“But I built this glorious burial place and they’ve had the cheek to move my body elsewhere!”
These are the words I imagine the tenth Duke of Hamilton utters from beyond the grave as I stand marvelling at his wonderful, and completely over the top, vision of a crypt fit for a king.
Hamilton Mausoleum is not what one expects to find on a trip to Scotland. Rolling green fields, castle ruins and someone eating haggis? Yes. A 36 metre high Ancient Roman-style crypt and chapel? No.
But the Mausoleum’s visionary, Alexander Hamilton, was a well-travelled - and very wealthy - 19th century Scotsman who made sure he, and his family, would be buried in extraordinary style.
And while it is absolutely certain the finished product looks a little out of place, reflecting the ego of a man from another era, it has left the town with a completely unique and admittedly breathtaking work of architecture.
Poor Alexander didn’t get to see the building finished, and only spent a few decades in its crypt as coal mining nearby caused the Mausoleum to sink slightly in the early 1920s, meaning he and his family’s corpses had to be re-buried elsewhere.
It is just one of the attractions worth visiting in Lanarkshire, a county less than 30 minutes from Glasgow.
The area has a close connection with the Irish - many emigrated there for work in the coal mines and iron works in the nineteenth century.
A glimpse at some of the facts dotted around Summerlee Museum of Scottish Industrial Life in north Lanarkshire evokes some deja vu - with references to culture clashes between the native Scots and new workers.
“Parades were flashpoints”, a fact written in one section of the museum dedicated to the growth of lodges in the area, could be a headline from today. The Ancient Order of Hibernians and Orange Lodges both flourished among their own communities, but tensions often came to a head when marches were held.
But while that aspect of society may still ring true in certain parts today, a tour of the tough working and meagre living conditions reminds me the similarities between the ages end there.
Standing in a dark, dank underground coal mine wearing a hard hat and straining my eyes to see what is around me might not have been on my list of things to do during this break, but it certainly made clear to me struggles faced by any ancestors who may have taken the trip across the Irish Sea in the hope of a better life.
The ten-minute tour gave a great insight, but made it all the more shocking when I was informed men used to spend up to 14 hours at a time crawling in the tight spaces, chipping away for coal in what was a dangerous profession.
Elsewhere a tour of some reconstructed coalminers’ cottages of the time showed that the women of the family did not fare much better - rearing large families in one-room houses with no heating or inside toilets.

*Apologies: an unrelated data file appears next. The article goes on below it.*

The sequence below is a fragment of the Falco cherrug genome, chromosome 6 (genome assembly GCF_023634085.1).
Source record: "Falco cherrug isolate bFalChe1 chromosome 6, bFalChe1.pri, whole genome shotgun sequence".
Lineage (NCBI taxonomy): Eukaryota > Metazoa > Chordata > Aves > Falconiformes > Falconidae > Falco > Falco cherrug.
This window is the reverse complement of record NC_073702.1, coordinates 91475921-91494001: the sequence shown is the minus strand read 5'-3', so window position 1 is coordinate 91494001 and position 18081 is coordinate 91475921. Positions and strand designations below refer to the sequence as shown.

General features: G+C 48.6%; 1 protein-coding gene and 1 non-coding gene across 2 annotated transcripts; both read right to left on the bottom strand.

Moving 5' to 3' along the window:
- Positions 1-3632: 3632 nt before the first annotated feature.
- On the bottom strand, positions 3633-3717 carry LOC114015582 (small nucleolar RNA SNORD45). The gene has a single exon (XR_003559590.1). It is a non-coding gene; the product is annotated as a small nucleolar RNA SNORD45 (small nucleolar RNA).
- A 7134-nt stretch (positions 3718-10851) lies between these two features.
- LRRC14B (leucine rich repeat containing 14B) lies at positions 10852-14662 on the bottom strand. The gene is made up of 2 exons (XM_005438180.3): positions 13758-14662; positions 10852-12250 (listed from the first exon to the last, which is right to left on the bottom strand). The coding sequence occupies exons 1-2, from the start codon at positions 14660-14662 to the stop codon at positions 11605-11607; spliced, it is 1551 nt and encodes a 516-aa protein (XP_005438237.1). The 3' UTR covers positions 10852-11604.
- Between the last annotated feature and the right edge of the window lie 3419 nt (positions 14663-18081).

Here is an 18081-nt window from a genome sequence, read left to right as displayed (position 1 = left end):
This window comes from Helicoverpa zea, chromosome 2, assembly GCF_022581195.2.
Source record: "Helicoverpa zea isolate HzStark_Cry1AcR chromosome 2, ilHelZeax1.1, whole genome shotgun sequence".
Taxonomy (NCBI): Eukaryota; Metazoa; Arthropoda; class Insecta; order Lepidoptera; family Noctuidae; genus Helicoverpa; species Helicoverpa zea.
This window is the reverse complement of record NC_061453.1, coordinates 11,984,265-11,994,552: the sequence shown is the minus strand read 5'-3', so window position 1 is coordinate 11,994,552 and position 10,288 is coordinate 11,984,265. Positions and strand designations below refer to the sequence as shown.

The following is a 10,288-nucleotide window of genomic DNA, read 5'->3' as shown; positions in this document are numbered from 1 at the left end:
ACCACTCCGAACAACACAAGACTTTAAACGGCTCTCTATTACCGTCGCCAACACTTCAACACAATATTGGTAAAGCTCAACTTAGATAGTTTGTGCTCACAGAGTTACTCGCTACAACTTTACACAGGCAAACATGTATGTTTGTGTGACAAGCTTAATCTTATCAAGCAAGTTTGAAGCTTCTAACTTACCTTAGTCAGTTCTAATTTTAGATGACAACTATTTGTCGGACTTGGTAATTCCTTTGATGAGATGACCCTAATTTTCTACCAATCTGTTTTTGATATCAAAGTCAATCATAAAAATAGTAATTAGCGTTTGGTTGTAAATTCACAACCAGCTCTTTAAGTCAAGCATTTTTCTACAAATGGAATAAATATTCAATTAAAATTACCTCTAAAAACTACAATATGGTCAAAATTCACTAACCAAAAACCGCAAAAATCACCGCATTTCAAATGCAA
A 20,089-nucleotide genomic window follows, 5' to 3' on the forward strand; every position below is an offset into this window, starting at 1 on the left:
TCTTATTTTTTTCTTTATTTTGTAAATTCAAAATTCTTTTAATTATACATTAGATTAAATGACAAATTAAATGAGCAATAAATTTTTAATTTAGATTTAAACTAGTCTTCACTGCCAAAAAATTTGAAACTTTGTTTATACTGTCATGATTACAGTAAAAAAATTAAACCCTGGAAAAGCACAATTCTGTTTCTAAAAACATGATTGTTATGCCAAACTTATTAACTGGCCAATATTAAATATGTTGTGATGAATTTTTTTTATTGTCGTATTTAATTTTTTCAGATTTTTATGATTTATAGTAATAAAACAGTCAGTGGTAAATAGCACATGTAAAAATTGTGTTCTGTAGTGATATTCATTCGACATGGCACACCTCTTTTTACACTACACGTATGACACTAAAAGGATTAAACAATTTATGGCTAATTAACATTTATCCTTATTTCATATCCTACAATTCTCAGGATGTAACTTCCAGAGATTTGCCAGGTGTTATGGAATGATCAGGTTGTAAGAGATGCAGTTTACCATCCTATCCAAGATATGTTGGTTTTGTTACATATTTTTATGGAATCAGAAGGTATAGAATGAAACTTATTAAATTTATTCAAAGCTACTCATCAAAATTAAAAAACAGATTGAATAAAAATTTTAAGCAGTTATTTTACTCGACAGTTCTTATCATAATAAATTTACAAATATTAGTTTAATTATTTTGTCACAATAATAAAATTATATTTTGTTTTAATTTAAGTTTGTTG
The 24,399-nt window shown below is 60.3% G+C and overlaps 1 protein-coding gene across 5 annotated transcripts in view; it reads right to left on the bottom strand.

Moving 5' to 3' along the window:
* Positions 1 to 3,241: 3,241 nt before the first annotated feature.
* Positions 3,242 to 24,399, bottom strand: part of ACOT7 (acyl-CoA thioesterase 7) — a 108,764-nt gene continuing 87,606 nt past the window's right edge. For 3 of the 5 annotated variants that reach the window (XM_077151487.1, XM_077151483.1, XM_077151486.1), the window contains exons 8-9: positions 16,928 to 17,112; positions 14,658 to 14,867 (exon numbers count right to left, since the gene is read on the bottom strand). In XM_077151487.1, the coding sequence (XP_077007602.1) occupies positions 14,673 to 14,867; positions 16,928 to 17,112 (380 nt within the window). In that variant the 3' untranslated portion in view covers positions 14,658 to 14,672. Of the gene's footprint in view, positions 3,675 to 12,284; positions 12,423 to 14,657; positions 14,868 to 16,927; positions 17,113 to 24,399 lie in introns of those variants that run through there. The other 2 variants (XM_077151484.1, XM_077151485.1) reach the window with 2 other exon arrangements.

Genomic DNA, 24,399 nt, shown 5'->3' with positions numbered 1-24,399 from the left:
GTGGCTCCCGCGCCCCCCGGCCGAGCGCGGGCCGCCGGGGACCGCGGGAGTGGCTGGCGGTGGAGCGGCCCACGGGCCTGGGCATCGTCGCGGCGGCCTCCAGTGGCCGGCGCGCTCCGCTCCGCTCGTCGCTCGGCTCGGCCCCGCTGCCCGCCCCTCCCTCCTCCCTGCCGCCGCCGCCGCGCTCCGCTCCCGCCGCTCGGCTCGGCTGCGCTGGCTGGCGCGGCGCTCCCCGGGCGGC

The museum, while giving me flashbacks of trips to similar attractions during my schooldays, is well worth a visit for adults too.
The interactive element in the houses through the decades, the coal mine and a ride on reconstructed trams bring the historical facts inside the museum to life.
A visit to the county would not be complete without seeing the birthplace of one Dr David Livingstone - the missionary who helped bring the continued brutality of slavery in Africa to the attention of those back home.
The life story of the man who, as a 10-year-old boy taught himself Latin and saved for his medical training by working long, hard shifts in a mill, is told through a museum set in the very building in which Livingstone grew up.
A beautiful ‘Explorer’s Garden’ and grassy grounds surround the site, and visitors are greeted by a statue vividly depicting the scene Livingstone faced when, not long into his African travels, he was attacked by a lion.
From the heat of foreign climes back to the biting winds of Scotland, a trip to a castle is obligatory surely?
Bothwell Castle in the south of the county is a 13th century ruin overlooking the River Clyde.
It was a much sought-after residence - and can lay claim to having felt the feet of William Wallace, Robert the Bruce and that Braveheart ‘baddie’ King Edward Longshanks on its stone steps at various points.
Standing on its narrow, steep staircase and looking out through the narrow slits where the archers sat, one can almost imagine the soldiers on horseback approaching over the lush green fields preparing for war.
After travelling back in time to the battle-hardened medieval era and the struggles of the early twentieth century, there is no better way to savour the history you’ve learned about than to check in to one of Lanarkshire’s luxurious, modern hotels for a relaxing evening.
The Westerwood Hotel in the north of the county is just a short drive from the Colzium Estate where you can enjoy beautiful walks in the forest and gardens.
Set off the main road the hotel is great for golfers and also features tennis courts and a leisure centre.
After a delicious meal of corn-fed chicken risotto and duck with sweet potatoes in Flemings restaurant, a glass of wine by the fire in the bar-come-lounge provides a perfect way to spend the evening.
Further south the Hilton Strathclyde, not far from the delightful village of Bothwell, is everything one would expect from the renowned chain but provides a relaxed atmosphere with a restaurant, bar and lounge all-in-one known as ‘The Space’ on the ground floor.
Leisure facilities are also on offer to residents and staff are friendly and helpful.
So for history, homeliness and even a touch of ancient Rome, Lanarkshire is definitely worth a visit.
Easyjet flies between Belfast International and Glasgow.
Car hire is available from Europcar.